Love’s in the Details: Review of Fay Chiang's Book 7 Continents 9 Lives, by Richard Oyama

Love can be found in the daily details and the recognition of change as inevitable in 7 Continents 9 Lives (Bowery Books 2010), by Fay Chiang, a genre-defying collection of poems, prose poems, journal entries and dramatic monologues that includes work from the poet’s previous two volumes published by Sunbury Press. It’s a brave, beautiful, compassionate, harrowing, imperfect and impossibly generous piece of work. Chiang, an activist in the multiethnic communities of New York City’s Chinatown and the Lower East Side since the 1970s, has composed the poem of a fulsome life. The volume’s personal narrative tells of her family’s immigration from Southern China and Singapore to Chinatown; it encompasses the diasporic Chinese communities in Italy, Germany and throughout the world. The poems recount Chiang’s travels and, through her good ear, capture the voices of working women, interlacing the narrative with their stories. Among the finest poems are the deft portraiture of women, including “Mrs. Oltrani” and the two grandmother poems, “Orchard Street” and “Grandma.” The latter ends with the stunning close, “We continued our walk, admiring the peaches and apples hanging in other people’s gardens,” as good an image of envy and otherness in America as I’ve ever read. Chiang mourns the deaths of her father and her brother’s Hodgkin’s disease, mental illness and suicide. In the poem for her brother Peter, “Tall Grasses Rippling in Wind”—what a lovely title!— she writes, “past tomatoes /fallen off the vine / too soon,” that becomes a prefiguring of his premature “ripening.” Chiang recounts her own experience living with stage IV breast cancer, while in “David” she laments the state of the health care system and the condition of cultural silence by describing an HIV-positive client’s passing. What saves the narrative from utter grimness and despair is the poet’s remarkable understatement and acceptance of mortality. I’m reminded of essayist Richard Rodriguez’s comment that AIDS had somehow “Mexicanized” San Francisco in its confrontation with a generation’s death. Chiang has envisioned a future in which “You tell me, / Buddha said, / There is no heaven,” even imagining her own departure, saying, “No I could not bear this,” that is, the well-rehearsed rituals of yet another Chinese funeral and wake. In “Midnight Blue Sky,” the poet contemplates her own suicide, but is drawn back by the awareness of change, the lightness of a Coney Island beach scene, the anti-nativist observation that “Each wave of newly arrived immigrants gracing these shores, the cold steel blue Atlantic, would settle and fiercely claim the city as its own.” In place of a politics of polarization, Chiang offers a poetics of inclusion, hence hope. In “Magic,” the poet observes the ways in which children, including her own daughter, reawaken adults to the loving details of the world, in “practicality and shrewdness.” The wonderful short lyrics, “Landscape” and “Home,” have the economy of Chinese and Japanese poetry, and a wistful ancestral longing. The poet’s voice is conversational, accessible, deceptively simple and unadorned, modest, and sometimes raging, especially in the early poem, “Chinatown,” with its withering critique of the American culture’s homogenizing effect: “american tv sold mickey mouse and donald ducks / to little dick and janes and run spot run / in the suburbias of white picket fences / and automobiles.” But by and large, hers is a storyteller’s voice. Formally, Chiang favors a shorter line that isn’t often justified along the left margin but broken along the page, signifying movement. The collage of genres recalls Jean Toomer’s classic Cane, which also ignored or transcended questions of genre and convention. The autobiographical narrative often circles and backtracks, so that “Journal Entry Jan. 1, 1975” describes her father’s death, while “Autumn Dusk,” which follows immediately afterwards, fictionalizes a conversation between father and daughter that remained unsaid during his lifetime. The latter poem gives itself over to the father’s elegiac voice: “in this light /in this autumn light / this September.” There’s a satisfying wholeness to Fay Chiang’s 7 Continents 9 Lives, the arc of an active and conscious life. If I were to identify a single quality that marks the poet’s perspective, it would have to be full acceptance and inclusiveness: working class communities of color, lesbian, gay, bisexual and transgender people, those living with HIV, cancer or mental illness, the dispossessed, artists and creators as a force for social change. In the first section of “Images,” for example, the poet paints a carnivalesque scene on St. Marks Place in the Lower East Side in which she encounters an “old woman in raggedy coat and kerchief” who proceeds to tell her that she’s an artist-nun who sang “jesus light my fire in a lesbian bar.” The story is told without irony, grotesqueness or meanness, but with a common laughter; Chiang’s level, democratic gaze restores the homeless woman’s full humanity, and effects in the reader a “healing [that] has its own pace; / nothing to do with logic” (“Tall Grasses Rippling in Wind”). If that isn’t the poet’s task, I don’t know what is.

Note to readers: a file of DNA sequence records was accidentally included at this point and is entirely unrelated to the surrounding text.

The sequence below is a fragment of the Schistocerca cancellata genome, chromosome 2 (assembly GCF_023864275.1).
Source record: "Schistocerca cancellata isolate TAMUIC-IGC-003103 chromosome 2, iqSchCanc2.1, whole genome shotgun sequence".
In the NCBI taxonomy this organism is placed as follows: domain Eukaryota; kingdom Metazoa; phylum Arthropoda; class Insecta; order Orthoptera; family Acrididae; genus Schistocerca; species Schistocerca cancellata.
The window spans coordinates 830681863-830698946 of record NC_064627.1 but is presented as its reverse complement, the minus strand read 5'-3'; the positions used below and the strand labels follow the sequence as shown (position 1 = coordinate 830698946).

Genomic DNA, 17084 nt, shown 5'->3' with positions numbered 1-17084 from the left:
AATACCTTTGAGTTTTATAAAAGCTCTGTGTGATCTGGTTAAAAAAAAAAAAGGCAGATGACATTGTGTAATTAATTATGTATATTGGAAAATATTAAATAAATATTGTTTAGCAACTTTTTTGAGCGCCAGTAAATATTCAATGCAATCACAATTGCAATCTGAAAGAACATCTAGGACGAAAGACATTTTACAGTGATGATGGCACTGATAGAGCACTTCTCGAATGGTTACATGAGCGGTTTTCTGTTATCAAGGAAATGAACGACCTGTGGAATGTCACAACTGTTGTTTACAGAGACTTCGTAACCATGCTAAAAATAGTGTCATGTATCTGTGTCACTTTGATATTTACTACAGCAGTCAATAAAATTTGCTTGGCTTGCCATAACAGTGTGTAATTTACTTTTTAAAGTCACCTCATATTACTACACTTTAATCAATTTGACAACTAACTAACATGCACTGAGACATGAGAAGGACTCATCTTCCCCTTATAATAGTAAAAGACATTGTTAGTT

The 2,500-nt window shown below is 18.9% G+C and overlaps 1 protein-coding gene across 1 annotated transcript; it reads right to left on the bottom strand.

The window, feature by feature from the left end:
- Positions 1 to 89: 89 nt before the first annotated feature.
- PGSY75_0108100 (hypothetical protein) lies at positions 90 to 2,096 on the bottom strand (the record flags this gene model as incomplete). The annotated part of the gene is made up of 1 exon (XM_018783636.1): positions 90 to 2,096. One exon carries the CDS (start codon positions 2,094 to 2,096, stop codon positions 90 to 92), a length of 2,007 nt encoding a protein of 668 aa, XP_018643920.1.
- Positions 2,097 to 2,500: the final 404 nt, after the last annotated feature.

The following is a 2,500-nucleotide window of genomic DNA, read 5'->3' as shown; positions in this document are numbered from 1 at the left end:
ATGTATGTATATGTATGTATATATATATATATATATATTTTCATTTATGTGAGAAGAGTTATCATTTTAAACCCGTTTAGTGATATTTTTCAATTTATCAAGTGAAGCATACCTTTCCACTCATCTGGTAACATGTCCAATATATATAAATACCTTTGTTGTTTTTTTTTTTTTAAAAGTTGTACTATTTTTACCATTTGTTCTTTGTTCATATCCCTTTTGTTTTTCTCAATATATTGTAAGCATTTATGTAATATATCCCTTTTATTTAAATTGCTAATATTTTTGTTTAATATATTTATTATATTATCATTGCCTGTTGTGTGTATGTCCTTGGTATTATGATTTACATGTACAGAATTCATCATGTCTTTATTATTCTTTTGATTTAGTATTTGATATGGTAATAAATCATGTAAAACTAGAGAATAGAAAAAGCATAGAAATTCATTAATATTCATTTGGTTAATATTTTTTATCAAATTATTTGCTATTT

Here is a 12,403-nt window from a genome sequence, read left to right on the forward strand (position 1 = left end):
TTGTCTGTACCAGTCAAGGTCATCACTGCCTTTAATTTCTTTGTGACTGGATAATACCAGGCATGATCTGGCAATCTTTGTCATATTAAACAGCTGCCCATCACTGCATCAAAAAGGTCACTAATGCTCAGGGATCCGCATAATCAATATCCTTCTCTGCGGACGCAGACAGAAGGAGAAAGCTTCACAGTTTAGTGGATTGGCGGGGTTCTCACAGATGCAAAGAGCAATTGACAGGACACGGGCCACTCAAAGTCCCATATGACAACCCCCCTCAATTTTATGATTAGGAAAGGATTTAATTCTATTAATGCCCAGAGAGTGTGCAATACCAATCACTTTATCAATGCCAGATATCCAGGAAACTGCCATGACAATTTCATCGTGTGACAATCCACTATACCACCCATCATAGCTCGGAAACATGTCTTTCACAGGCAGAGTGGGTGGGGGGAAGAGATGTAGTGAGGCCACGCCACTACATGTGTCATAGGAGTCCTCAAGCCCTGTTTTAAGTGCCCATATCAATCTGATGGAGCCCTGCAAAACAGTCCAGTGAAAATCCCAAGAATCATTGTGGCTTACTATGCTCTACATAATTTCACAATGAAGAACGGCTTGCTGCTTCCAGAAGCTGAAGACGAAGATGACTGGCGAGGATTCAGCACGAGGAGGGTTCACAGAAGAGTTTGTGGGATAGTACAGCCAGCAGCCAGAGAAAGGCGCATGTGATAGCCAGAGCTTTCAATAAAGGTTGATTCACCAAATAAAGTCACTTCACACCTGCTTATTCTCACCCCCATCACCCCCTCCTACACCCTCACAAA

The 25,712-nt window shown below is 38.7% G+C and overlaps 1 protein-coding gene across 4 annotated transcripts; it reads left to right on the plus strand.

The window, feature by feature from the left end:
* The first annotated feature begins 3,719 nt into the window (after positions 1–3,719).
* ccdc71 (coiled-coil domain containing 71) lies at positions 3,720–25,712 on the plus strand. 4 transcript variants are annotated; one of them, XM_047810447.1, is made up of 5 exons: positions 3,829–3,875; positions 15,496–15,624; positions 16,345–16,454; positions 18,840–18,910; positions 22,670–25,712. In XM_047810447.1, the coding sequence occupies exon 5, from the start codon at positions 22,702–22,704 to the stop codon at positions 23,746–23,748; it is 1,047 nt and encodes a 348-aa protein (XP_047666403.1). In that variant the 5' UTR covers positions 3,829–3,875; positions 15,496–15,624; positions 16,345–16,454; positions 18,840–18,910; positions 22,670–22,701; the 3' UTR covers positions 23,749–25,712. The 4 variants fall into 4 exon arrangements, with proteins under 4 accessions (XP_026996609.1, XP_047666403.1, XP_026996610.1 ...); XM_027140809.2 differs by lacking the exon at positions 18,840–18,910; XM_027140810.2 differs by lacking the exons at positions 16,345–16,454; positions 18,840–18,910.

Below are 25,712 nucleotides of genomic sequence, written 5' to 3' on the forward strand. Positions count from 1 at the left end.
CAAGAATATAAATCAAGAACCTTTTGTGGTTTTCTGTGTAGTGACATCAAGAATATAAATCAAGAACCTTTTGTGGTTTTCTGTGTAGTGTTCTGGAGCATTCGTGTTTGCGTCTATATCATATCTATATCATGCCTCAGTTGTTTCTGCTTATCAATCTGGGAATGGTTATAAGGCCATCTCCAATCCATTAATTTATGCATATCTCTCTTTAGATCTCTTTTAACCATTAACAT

I’ve known Fay Chiang since 1974 when she was executive director of Basement Workshop. At the time I was coordinator of Basement’s Writers Workshop.

Steve CannonTribes